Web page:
(COMMERCIAL BREAK)

ABRAMS:  Coming up, Aruban prosecutors announce they're going to be working with a Dutch TV program, a lot like “America's Most Wanted”, hoping a recreation of the night Natalee disappeared will convince witnesses to come forward.  Is there really anyone in Aruba who doesn't know she's missing?

(COMMERCIAL BREAK)

ABRAMS:  We're back with the news that authorities are in a new search for missing Alabama teen Natalee Holloway.  We learned just hours ago that prosecutors and police in Aruba are also going to use a Dutch crime show, sort of like Holland's version of “America's Most Wanted” to help gather more clues about what might have happened to Natalee.  The show will reenact her last day in Aruba.

They're asking for callers who may know more about what happened to her, to call in promising they'll remain anonymous.  The show is going to air in April in both Holland and Aruba.  All right.  Julia Renfro, editor-in-chief of “Aruba Today”, I've got to ask you this question, is there anyone on the island of Aruba who doesn't know that Natalee Holloway has disappeared? 

RENFRO:  No I'm 100 percent confident that everyone from young to old knows that Natalee has disappeared on the island of Aruba.  I believe that the reason why the prosecutor together with the police department are working together with this show is they are going to show very specific details of, you know, Natalee where she was, what she did, what Joran and the other boys, where they were, what they've done, and right down to the point of what they were wearing to the exact same shoes that they both had on.  And I think the reason why they're doing that is maybe it will trigger something. 

ABRAMS:  Yes.  This is what the press release from the show says.  The investigative team in charge of the investigation into the disappearance of Ms. Holloway is of the opinion that there are people who have important information about the case but who have not yet come forward with this investigation.  One crucial tip may be enough to give the investigation an impulse.  But again, Susan Filan, you have to ask the question, you know isn't this a little bit late?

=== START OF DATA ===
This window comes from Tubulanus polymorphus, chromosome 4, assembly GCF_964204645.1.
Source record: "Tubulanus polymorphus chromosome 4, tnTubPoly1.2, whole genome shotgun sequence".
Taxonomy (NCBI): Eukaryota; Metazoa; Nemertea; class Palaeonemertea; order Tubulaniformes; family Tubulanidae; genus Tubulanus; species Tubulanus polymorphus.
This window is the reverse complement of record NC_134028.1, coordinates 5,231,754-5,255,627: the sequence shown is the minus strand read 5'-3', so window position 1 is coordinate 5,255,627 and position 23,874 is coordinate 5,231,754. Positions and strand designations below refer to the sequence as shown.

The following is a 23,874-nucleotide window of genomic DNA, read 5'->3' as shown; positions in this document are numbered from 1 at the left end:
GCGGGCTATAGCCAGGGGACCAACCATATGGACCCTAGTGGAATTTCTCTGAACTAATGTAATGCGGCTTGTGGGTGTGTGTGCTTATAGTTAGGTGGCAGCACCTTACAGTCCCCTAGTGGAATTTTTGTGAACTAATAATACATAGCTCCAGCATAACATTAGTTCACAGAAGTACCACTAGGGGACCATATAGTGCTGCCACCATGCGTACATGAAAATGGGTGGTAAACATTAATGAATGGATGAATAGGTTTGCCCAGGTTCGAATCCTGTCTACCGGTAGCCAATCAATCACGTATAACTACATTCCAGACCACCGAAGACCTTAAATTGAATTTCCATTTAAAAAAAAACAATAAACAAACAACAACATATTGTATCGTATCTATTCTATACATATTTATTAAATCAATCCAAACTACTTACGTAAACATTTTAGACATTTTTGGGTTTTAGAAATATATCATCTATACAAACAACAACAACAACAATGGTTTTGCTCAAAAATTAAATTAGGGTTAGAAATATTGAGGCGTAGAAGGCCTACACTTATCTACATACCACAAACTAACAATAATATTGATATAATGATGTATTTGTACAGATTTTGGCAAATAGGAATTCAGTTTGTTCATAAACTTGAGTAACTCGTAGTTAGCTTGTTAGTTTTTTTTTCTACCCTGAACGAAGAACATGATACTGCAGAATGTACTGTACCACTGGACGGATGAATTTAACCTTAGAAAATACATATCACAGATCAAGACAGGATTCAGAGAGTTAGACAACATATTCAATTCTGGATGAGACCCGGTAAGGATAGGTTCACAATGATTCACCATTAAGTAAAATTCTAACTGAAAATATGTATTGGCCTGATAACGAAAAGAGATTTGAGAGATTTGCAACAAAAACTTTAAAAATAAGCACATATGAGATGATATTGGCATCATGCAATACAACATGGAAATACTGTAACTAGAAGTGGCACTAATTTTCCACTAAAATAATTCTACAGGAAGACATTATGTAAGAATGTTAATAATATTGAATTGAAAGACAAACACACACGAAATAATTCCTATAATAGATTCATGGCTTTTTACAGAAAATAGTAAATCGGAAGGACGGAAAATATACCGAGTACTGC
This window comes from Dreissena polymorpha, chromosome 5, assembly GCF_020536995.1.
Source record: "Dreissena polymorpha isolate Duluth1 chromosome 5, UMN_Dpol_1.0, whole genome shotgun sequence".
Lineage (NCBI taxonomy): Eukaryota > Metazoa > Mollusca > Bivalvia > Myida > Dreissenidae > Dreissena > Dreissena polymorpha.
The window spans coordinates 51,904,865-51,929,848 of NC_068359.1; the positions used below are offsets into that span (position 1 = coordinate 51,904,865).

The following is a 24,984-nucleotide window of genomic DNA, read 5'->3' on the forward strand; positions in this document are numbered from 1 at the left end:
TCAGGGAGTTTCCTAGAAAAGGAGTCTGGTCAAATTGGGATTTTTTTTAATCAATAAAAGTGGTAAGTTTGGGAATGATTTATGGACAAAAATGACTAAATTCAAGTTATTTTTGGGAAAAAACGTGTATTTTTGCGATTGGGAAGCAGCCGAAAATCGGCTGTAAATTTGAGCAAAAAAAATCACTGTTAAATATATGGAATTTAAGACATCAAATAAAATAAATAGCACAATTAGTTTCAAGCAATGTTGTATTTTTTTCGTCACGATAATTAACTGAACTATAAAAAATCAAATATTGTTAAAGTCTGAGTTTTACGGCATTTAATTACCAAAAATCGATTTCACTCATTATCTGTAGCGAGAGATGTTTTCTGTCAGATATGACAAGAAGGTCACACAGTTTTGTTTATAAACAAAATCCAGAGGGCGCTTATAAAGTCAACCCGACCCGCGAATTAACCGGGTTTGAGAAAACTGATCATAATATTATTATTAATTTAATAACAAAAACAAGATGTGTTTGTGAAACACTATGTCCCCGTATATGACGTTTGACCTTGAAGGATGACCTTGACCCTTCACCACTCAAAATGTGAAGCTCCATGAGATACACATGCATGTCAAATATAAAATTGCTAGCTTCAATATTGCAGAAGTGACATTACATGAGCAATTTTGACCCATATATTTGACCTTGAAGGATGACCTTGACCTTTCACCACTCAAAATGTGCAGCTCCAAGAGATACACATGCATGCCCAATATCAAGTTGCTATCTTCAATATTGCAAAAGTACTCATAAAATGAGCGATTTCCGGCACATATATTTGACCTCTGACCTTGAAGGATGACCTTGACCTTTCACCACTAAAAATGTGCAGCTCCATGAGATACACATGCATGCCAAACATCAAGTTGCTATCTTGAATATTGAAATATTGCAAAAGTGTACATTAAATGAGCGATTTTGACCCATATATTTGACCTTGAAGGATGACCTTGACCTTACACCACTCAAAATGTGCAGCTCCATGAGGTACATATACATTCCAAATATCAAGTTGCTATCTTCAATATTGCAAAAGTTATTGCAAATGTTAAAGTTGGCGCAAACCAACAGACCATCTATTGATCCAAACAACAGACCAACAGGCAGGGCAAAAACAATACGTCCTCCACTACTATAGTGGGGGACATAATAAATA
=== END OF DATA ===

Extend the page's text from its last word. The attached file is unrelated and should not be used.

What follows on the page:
FILAN:  Well not only that, Dan, but what does it say about the state of the prosecution's case in terms of the evidence they have?  (A), a prosecutor doesn't typically want to reveal that the evidence they have, an (B), do you want to reveal your hand to the defense that you don't have any?  So I find it to be a little bit of a mixed bag. 

The other thing is that your other guest from Aruba said that they've gotten so many thousands of tips that it took them months to be able to figure out where to start to dig.  Well, are they going to now get millions of tips and how are they going to sift through those and will it be another two year...

ABRAMS:  They're not...

FILAN:  ... before we have our next shot at this.

ABRAMS:  David Schwartz, my guess is that—you know look, I don't blame them for doing this.  It's, you know, more power to them, it might help.  The question of course is you know why now after everyone kind of knows, I think, whatever it is they're going to know?  I don't know.

SCHWARTZ:  I think that's the operative word, Dan, when analyzing this case.  Why?  You know I'm about to fall off my chair because I agree with everything that Susan has had to say so far. 

(CROSSTALK)

FILAN:  Oh no.

SCHWARTZ:  It's the first time and it may be the last time.  You know, this investigation has been a horror show from the very beginning.  I mean what was he doing?  He got the tip three months ago that the body may be buried there.  What did he go out with a plastic shovel and a little pail the type that my kids play with on the beach?  This is an insane investigation.  He never did the search warrant two weeks into the case, just—I mean, it's laughable from the very beginning...

(CROSSTALK)

SCHWARTZ:  ... this investigation...

(CROSSTALK)

SCHWARTZ:  And also, I agree with Susan.  I just have to say this one thing.  You know to put the victim, to say the victim overdosed from drugs without having any proof whatsoever, that she took any drugs, except for the fact that she may have been seen with it, it is...

ABRAMS:  All right...

SCHWARTZ:  ... unconscionable...

ABRAMS:  I want to let Julia have the final word on this.  Go ahead, Julia.

RENFRO:  Yes.  What I would like to add there is on the 14th of June, they did go in with the Dutch Forensic Institute, as well as dogs, as well as the FBI, and the detectives, and to the van der Sloot home, as well as the Kalpoe home and searched the area thoroughly. 

ABRAMS:  All right.

RENFRO:  I was there...

ABRAMS:  Clint, 15 seconds. 

RENFRO:  The Twittys were there...

VAN ZANDT:  Yes.  This is—we all want to see—Dan, we all want to see this case solved.  This is Aruba's last dog and pony show to say they've done everything that can be done...

ABRAMS:  They're saying it's going to get solved, Clint. 

VAN ZANDT:  ... and then they're going to move on.

ABRAMS:  Dompig is on TV saying it's going to be solved. 

VAN ZANDT:  Dompig...

ABRAMS:  He says the case is going to be solved. 

VAN ZANDT:  And we all want to see that happen, and we'll give him a high five if he can pull it off...

ABRAMS:  All right.

VAN ZANDT:  You know, talk about a rabbit out of a hat.